Neville Wadia was the last of India's aristocratic taipans, who expanded his family textile concern into one of India's largest and donated lavishly for the welfare of the Parsee community to which he belonged.
For 25 years he headed Bombay Dyeing, still a byword for quality across India, but he was a part of the company for 44 years, joining it - even though his father owned it - as a shopfloor assistant. Wadia also gave a new impetus to his family's philanthropic tradition by building hospitals, colleges and baugs, or homes, for Parsees in the western port city of Bombay, where a majority of this dwindling community lives.
Though born a Christian - his father had renounced the Zoroastrian faith of the Parsees and converted to Christianity - Wadia became a Parsee a few years ago amidst much controversy. The orthodox Parsee clergy, tasked with preserving racial purity, objected to his conversion, strictly forbidden under Zoroastrianism, while the relatively liberal priests justified it on grounds that at heart Wadia was a true believer.
The Parsees are a small but high-profile community who migrated to western India from a small town called Par in Persia around the eighth century, to escape religious persecution. The light-skinned, handsome settlers were erudite, clever and natural businessmen and over the centuries established successful trading and manufacturing businesses in port cities like Bombay and Karachi (now in Pakistan).
Neville Wadia's father, Sir Ness Wadia, was one such entrepreneur, responsible for turning Bombay into one of the world's largest cotton trading centres in the late 19th century. The sudden rise in cotton prices which followed the drop in supplies from America during the civil war led to Bombay's astute Parsee merchants stepping in and making up the shortfall by exporting cotton from the fertile Deccan plateau in the south.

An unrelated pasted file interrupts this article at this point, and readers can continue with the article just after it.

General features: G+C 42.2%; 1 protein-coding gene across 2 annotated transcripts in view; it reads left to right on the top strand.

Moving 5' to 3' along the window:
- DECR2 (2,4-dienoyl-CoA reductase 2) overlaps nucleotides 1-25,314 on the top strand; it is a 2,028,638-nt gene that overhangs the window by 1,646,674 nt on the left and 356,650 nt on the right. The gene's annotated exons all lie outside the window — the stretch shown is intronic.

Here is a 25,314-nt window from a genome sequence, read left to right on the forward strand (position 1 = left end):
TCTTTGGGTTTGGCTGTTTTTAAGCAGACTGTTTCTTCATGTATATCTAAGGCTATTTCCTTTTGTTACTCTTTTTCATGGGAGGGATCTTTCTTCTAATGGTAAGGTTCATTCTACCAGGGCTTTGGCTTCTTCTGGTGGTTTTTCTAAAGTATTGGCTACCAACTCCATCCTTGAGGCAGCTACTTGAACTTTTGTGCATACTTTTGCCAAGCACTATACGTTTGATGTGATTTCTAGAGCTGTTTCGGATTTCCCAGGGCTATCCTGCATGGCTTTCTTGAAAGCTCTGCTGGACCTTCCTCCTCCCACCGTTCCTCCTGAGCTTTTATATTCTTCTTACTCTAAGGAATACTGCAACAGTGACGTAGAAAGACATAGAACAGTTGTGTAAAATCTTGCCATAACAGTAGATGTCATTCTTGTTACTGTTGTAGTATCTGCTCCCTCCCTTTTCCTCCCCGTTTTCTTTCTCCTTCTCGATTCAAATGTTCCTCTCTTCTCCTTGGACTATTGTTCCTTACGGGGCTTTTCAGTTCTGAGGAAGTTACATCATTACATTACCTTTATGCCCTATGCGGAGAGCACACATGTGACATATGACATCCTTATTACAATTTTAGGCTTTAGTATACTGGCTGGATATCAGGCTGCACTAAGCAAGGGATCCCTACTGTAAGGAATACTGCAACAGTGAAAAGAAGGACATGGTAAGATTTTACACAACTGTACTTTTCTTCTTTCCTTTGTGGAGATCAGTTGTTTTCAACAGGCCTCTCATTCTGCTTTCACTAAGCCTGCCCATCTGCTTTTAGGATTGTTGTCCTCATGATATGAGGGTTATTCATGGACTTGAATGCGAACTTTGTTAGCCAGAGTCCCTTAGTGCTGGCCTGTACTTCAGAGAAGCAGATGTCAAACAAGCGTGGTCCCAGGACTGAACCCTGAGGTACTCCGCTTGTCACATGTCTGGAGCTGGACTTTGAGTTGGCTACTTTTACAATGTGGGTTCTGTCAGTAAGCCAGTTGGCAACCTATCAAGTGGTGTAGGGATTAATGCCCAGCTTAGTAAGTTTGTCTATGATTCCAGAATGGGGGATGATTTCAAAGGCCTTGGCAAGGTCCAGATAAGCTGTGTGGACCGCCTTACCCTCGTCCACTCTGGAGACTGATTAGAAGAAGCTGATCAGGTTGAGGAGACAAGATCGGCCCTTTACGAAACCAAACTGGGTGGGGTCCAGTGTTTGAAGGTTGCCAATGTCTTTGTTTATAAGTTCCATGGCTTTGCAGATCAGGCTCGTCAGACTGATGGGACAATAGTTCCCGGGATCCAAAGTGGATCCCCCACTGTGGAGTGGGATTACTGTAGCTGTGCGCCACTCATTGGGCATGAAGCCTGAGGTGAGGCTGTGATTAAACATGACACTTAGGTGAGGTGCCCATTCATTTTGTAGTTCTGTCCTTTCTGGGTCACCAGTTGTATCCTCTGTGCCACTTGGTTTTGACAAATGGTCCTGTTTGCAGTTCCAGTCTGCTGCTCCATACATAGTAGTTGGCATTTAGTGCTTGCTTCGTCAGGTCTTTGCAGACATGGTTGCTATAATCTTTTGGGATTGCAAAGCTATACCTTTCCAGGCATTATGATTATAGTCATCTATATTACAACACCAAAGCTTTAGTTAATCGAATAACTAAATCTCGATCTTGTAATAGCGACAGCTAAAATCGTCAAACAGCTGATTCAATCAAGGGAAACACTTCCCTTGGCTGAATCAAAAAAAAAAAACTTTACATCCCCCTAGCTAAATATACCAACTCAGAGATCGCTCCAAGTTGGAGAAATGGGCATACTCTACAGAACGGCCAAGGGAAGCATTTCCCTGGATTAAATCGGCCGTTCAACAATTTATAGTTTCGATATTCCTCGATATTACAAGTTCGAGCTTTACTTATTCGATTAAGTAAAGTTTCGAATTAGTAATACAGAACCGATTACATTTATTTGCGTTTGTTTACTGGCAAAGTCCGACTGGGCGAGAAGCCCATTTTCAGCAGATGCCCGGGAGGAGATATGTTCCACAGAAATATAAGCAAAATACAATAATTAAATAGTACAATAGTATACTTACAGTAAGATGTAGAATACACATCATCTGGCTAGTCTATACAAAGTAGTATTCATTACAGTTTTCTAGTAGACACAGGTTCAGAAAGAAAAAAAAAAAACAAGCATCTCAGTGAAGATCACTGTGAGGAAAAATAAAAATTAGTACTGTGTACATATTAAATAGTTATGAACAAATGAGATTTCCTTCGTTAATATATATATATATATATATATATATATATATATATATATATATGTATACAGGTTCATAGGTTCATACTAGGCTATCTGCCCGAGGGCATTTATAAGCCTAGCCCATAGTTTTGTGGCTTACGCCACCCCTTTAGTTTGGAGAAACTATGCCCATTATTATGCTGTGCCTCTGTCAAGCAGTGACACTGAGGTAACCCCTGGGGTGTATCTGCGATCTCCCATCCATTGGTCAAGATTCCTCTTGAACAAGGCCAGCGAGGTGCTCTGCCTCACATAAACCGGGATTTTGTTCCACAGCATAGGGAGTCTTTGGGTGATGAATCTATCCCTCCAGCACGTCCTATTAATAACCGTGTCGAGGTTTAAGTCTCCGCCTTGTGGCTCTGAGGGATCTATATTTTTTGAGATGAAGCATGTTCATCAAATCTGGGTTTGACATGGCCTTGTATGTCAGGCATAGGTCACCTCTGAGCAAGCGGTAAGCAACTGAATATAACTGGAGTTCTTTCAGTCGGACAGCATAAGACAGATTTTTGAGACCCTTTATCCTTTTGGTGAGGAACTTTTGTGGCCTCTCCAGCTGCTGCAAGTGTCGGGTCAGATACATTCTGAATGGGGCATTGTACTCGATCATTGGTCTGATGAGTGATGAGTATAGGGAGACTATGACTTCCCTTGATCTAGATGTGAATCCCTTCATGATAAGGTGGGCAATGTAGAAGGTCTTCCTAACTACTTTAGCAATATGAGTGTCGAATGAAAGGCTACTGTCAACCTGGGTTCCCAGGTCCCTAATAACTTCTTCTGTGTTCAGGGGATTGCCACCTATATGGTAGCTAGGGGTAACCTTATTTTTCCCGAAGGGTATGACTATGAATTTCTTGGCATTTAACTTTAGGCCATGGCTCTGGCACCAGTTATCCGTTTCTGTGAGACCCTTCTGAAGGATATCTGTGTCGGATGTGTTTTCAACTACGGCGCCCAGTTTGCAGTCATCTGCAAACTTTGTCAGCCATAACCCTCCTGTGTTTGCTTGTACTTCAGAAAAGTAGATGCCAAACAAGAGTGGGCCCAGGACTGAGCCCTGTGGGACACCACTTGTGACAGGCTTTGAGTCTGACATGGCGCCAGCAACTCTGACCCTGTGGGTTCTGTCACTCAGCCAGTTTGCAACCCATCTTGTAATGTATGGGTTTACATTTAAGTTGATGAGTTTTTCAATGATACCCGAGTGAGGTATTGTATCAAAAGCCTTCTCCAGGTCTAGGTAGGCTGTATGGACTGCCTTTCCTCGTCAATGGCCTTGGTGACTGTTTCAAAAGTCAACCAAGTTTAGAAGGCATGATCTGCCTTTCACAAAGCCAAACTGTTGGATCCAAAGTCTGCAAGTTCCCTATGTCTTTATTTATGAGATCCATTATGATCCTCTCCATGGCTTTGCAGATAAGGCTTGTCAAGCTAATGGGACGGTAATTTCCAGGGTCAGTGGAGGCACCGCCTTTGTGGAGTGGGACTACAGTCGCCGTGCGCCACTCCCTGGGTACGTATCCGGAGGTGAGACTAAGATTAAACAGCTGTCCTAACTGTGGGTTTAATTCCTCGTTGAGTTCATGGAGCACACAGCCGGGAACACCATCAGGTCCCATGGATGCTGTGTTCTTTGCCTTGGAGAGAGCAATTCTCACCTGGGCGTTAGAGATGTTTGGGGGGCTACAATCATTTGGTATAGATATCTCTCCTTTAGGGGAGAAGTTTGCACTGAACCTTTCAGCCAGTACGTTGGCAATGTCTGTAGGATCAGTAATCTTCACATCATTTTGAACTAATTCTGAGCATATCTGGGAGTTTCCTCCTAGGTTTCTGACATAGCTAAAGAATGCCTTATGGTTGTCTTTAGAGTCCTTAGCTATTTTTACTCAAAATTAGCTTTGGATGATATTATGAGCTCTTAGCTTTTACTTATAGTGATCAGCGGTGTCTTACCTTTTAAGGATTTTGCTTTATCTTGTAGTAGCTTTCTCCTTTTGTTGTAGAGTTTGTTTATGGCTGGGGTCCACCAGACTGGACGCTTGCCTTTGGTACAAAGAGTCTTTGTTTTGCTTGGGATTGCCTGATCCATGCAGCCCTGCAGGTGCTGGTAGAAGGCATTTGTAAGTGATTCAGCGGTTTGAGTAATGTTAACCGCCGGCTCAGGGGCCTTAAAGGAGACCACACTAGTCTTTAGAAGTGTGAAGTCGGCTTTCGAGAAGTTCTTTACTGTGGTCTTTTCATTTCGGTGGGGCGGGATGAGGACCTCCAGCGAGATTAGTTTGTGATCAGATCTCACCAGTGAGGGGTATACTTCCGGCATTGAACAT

Soon, Bombay became a boom town and sensing its potential the British government, aided largely by the forward-looking Parsee community, developed this disease-ridden, swampy fishing village into one of India's major textile centres.
Neville Wadia, however, cut his teeth in the textile business the hard way. Brought up in opulence in England where he was born and educated, he was unceremoniously flung into work at Bombay Dyeing by his father in the early Thirties, starting at the most junior level in each department and slowly working his way to the top. He was paid no salary and given only a meagre allowance befitting a lowly employee.
This training proved invaluable to Wadia, who succeeded his father as chairman of Bombay Dyeing in 1952 and turned it into one of India's most successful and quality-conscious textile concerns. In 1971, however, the eccentric Wadia startled Bombay's conservative business circles by announcing his decision to sell up and settle abroad.
But Nusli, his son, then 26 years old, had his own ambitions of owning and running the company and devised a strategy to stop his father. With help from his mother and sister and influential family friends he began by garnering 11 per cent of the company shares and went on to persuade the employees to pool their savings and buy shares, thereby preventing the sale. The manoeuvrings worked and Wadia, forced to abandon his disposal plans, retired a few years later to be succeeded as chairman by his son.
Neville Ness Wadia was born in Liverpool in 1911, and was educated at Malvern College and Trinity College, Cambridge. Soon after graduating he married Dina, daughter of Mohammed Ali Jinnah, the founder of Pakistan, and joined his father's textile business in 1933, supervising the loading of cotton bales on to trucks.
He became company chairman in 1952, retiring 25 years later. During this period cotton exports from India were growing and to help them expand he founded the Cotton Textiles Export Promotion Council, which he headed for 12 years. Wadia also contributed to building new wings and upgrading several hospitals in Bombay founded by his family, and established a commerce college in Pune, 120 miles south of Bombay, along with a host of charitable trusts for Parsees.
Quietly spoken and full of Victorian charm, Wadia loved nothing better than walking round the various hospitals and Parsee homes associated with his family.
Neville Ness Wadia, industrialist and philanthropist, born Liverpool 22 August 1911; married Dina Jinnah (one son, one daughter); died Bombay 31 July 1996.
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